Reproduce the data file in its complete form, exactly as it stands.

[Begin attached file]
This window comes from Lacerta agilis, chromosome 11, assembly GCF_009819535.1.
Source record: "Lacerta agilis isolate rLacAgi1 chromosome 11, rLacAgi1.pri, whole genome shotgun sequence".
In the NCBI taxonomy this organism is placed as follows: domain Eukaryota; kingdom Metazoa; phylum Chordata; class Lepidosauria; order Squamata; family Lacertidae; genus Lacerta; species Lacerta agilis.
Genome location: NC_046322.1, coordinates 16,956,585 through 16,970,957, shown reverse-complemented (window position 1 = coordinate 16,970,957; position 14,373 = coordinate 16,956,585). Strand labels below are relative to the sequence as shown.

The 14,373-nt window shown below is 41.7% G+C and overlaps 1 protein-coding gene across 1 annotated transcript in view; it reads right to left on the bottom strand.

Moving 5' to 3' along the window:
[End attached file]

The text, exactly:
This window comes from Lacerta agilis, chromosome 11, assembly GCF_009819535.1.
Source record: "Lacerta agilis isolate rLacAgi1 chromosome 11, rLacAgi1.pri, whole genome shotgun sequence".
In the NCBI taxonomy this organism is placed as follows: domain Eukaryota; kingdom Metazoa; phylum Chordata; class Lepidosauria; order Squamata; family Lacertidae; genus Lacerta; species Lacerta agilis.
Genome location: NC_046322.1, coordinates 16,956,585 through 16,970,957, shown reverse-complemented (window position 1 = coordinate 16,970,957; position 14,373 = coordinate 16,956,585). Strand labels below are relative to the sequence as shown.

The 14,373-nt window shown below is 41.7% G+C and overlaps 1 protein-coding gene across 1 annotated transcript in view; it reads right to left on the bottom strand.

Moving 5' to 3' along the window: